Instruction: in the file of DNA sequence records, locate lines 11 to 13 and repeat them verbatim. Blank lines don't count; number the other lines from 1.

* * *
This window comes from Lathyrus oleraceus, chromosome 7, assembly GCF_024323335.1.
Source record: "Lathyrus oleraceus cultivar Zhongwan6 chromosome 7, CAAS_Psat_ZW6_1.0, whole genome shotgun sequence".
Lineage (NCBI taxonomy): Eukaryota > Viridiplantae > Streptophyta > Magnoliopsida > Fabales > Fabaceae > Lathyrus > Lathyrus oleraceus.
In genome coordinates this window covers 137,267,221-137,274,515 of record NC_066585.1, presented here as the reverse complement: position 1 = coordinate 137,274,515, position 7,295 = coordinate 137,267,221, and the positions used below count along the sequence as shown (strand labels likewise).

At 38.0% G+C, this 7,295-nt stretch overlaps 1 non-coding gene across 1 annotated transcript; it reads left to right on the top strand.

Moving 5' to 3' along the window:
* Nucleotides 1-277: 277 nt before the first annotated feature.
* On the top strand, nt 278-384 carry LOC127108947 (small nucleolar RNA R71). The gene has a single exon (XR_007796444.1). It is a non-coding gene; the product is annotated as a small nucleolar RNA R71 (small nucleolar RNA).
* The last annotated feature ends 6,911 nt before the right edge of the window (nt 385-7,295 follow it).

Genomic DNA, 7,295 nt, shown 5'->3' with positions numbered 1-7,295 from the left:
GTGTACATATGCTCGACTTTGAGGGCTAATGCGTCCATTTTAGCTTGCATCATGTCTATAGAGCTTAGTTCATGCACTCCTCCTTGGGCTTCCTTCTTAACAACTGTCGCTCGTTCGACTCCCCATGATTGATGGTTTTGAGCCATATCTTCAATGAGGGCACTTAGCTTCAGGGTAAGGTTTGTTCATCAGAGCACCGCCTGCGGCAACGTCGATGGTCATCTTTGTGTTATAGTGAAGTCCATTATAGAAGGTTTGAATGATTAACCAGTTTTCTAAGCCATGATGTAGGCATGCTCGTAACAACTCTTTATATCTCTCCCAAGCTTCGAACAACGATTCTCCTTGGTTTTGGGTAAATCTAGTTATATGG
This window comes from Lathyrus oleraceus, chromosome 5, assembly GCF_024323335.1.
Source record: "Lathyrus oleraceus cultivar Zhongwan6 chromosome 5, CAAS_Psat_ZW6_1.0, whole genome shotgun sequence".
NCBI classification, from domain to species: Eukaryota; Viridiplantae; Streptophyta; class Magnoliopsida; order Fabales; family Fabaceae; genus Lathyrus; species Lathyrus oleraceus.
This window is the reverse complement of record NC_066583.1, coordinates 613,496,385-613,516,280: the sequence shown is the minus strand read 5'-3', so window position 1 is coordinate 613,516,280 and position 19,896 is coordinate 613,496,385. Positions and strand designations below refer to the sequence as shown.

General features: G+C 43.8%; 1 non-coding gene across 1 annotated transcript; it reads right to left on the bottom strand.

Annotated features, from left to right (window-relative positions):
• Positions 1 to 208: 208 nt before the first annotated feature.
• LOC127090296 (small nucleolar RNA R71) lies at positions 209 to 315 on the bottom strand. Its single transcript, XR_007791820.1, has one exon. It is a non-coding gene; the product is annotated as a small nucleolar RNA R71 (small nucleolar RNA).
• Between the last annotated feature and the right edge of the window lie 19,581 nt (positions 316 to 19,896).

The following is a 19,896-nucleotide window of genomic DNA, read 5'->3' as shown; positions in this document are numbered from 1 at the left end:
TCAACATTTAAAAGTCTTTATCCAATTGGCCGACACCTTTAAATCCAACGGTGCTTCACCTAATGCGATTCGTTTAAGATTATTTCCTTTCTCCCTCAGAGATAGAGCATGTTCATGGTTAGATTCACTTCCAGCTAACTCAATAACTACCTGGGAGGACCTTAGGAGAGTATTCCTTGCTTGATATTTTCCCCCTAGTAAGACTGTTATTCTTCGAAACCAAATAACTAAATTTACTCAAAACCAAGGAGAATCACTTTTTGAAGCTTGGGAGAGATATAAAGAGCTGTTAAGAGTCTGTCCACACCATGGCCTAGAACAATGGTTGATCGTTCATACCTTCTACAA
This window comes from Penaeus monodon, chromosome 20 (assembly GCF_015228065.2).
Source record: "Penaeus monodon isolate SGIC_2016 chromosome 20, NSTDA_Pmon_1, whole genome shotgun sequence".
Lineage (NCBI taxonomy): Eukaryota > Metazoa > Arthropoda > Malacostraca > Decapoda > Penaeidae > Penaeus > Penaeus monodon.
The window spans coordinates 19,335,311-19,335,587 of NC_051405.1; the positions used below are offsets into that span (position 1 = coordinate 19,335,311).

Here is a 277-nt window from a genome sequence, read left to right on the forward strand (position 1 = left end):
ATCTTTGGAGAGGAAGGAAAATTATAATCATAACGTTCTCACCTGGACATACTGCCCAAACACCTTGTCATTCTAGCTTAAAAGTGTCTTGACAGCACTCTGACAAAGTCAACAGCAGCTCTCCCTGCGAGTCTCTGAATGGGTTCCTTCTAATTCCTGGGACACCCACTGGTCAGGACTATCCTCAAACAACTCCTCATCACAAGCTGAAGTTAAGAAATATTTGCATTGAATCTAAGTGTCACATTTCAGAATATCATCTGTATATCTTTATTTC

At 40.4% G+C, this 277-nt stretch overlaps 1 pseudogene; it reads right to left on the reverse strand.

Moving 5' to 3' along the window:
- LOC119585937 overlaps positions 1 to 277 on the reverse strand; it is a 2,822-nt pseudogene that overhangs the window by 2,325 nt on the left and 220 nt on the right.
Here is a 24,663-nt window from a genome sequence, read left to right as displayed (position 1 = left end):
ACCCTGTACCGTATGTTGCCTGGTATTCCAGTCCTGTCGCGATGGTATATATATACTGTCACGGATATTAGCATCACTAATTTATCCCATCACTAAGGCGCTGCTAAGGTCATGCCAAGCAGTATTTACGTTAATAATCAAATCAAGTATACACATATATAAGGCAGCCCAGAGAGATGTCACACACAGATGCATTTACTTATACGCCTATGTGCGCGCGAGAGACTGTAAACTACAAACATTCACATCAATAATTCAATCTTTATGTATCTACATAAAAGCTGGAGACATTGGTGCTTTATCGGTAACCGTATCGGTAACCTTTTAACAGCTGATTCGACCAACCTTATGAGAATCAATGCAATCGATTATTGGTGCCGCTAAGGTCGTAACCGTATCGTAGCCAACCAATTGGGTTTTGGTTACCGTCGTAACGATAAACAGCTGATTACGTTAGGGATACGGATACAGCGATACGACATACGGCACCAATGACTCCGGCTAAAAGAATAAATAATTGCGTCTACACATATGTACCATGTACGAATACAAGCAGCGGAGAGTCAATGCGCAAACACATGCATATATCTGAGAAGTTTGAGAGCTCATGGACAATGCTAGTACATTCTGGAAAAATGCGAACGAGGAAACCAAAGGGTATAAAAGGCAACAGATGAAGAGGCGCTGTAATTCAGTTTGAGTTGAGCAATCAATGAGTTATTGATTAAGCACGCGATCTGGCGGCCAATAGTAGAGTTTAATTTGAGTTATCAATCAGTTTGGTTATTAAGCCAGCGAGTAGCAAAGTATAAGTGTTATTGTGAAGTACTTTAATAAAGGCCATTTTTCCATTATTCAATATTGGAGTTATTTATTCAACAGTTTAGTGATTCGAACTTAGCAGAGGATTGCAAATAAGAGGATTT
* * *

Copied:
GTGTACATATGCTCGACTTTGAGGGCTAATGCGTCCATTTTAGCTTGCATCATGTCTATAGAGCTTAGTTCATGCACTCCTCCTTGGGCTTCCTTCTTAACAACTGTCGCTCGTTCGACTCCCCATGATTGATGGTTTTGAGCCATATCTTCAATGAGGGCACTTAGCTTCAGGGTAAGGTTTGTTCATCAGAGCACCGCCTGCGGCAACGTCGATGGTCATCTTTGTGTTATAGTGAAGTCCATTATAGAAGGTTTGAATGATTAACCAGTTTTCTAAGCCATGATGTAGGCATGCTCGTAACAACTCTTTATATCTCTCCCAAGCTTCGAACAACGATTCTCCTTGGTTTTGGGTAAATCTAGTTATATGG
This window comes from Lathyrus oleraceus, chromosome 5, assembly GCF_024323335.1.
Source record: "Lathyrus oleraceus cultivar Zhongwan6 chromosome 5, CAAS_Psat_ZW6_1.0, whole genome shotgun sequence".